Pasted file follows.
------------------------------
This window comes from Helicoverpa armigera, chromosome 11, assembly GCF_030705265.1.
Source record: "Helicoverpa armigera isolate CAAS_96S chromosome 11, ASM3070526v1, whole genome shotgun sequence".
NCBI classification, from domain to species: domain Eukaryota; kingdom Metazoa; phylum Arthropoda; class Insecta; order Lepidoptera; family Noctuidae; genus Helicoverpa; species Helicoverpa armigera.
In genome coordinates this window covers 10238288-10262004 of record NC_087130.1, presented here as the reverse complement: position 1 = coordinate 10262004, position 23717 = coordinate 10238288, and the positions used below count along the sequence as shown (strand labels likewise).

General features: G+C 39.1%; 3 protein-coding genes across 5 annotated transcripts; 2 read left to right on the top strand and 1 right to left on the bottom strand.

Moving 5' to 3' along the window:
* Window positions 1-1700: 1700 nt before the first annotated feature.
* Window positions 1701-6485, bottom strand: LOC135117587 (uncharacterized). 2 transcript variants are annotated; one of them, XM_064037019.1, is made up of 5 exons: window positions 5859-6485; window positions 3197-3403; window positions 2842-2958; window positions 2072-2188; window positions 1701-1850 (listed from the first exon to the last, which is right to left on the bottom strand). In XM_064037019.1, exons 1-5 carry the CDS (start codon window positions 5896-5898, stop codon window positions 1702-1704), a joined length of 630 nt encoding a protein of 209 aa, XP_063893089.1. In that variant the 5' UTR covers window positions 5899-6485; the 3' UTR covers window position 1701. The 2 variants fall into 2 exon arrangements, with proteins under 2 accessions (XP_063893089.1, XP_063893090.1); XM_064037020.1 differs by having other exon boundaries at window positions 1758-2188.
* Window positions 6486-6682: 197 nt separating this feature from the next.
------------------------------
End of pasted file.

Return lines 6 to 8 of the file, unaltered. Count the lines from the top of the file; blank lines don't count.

Moving 5' to 3' along the window:
* Window positions 1-1700: 1700 nt before the first annotated feature.
* Window positions 1701-6485, bottom strand: LOC135117587 (uncharacterized). 2 transcript variants are annotated; one of them, XM_064037019.1, is made up of 5 exons: window positions 5859-6485; window positions 3197-3403; window positions 2842-2958; window positions 2072-2188; window positions 1701-1850 (listed from the first exon to the last, which is right to left on the bottom strand). In XM_064037019.1, exons 1-5 carry the CDS (start codon window positions 5896-5898, stop codon window positions 1702-1704), a joined length of 630 nt encoding a protein of 209 aa, XP_063893089.1. In that variant the 5' UTR covers window positions 5899-6485; the 3' UTR covers window position 1701. The 2 variants fall into 2 exon arrangements, with proteins under 2 accessions (XP_063893089.1, XP_063893090.1); XM_064037020.1 differs by having other exon boundaries at window positions 1758-2188.